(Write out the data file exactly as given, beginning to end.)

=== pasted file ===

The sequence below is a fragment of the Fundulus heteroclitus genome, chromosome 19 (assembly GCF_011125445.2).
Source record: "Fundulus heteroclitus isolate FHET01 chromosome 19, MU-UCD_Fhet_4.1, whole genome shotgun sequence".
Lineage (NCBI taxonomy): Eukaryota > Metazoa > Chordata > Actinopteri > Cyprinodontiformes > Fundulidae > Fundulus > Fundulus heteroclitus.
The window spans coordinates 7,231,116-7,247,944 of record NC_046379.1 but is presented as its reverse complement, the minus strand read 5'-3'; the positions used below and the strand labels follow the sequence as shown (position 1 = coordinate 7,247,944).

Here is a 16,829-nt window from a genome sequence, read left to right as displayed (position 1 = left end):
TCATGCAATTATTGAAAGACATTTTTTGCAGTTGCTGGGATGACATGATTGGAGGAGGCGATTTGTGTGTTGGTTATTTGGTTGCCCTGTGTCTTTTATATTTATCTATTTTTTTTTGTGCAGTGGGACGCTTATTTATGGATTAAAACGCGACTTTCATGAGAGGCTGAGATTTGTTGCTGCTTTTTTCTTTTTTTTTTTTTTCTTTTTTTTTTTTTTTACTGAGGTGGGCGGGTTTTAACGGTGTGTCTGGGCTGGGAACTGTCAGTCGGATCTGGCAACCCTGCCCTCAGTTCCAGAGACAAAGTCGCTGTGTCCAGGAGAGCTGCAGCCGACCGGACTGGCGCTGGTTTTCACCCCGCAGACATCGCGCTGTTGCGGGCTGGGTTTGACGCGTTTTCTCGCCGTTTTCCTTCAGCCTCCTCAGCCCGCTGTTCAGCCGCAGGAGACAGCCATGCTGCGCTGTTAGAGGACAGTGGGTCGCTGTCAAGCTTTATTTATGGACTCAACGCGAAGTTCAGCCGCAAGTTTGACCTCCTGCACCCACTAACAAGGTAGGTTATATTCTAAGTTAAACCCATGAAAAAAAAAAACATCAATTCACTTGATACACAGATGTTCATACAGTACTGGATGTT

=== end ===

The sequence below is a fragment of the Fundulus heteroclitus genome, chromosome 19 (assembly GCF_011125445.2).
Source record: "Fundulus heteroclitus isolate FHET01 chromosome 19, MU-UCD_Fhet_4.1, whole genome shotgun sequence".
Lineage (NCBI taxonomy): Eukaryota > Metazoa > Chordata > Actinopteri > Cyprinodontiformes > Fundulidae > Fundulus > Fundulus heteroclitus.
The window spans coordinates 7,231,116-7,247,944 of record NC_046379.1 but is presented as its reverse complement, the minus strand read 5'-3'; the positions used below and the strand labels follow the sequence as shown (position 1 = coordinate 7,247,944).

Here is a 16,829-nt window from a genome sequence, read left to right as displayed (position 1 = left end):
TCATGCAATTATTGAAAGACATTTTTTGCAGTTGCTGGGATGACATGATTGGAGGAGGCGATTTGTGTGTTGGTTATTTGGTTGCCCTGTGTCTTTTATATTTATCTATTTTTTTTTGTGCAGTGGGACGCTTATTTATGGATTAAAACGCGACTTTCATGAGAGGCTGAGATTTGTTGCTGCTTTTTTCTTTTTTTTTTTTTTCTTTTTTTTTTTTTTTACTGAGGTGGGCGGGTTTTAACGGTGTGTCTGGGCTGGGAACTGTCAGTCGGATCTGGCAACCCTGCCCTCAGTTCCAGAGACAAAGTCGCTGTGTCCAGGAGAGCTGCAGCCGACCGGACTGGCGCTGGTTTTCACCCCGCAGACATCGCGCTGTTGCGGGCTGGGTTTGACGCGTTTTCTCGCCGTTTTCCTTCAGCCTCCTCAGCCCGCTGTTCAGCCGCAGGAGACAGCCATGCTGCGCTGTTAGAGGACAGTGGGTCGCTGTCAAGCTTTATTTATGGACTCAACGCGAAGTTCAGCCGCAAGTTTGACCTCCTGCACCCACTAACAAGGTAGGTTATATTCTAAGTTAAACCCATGAAAAAAAAAAACATCAATTCACTTGATACACAGATGTTCATACAGTACTGGATGTT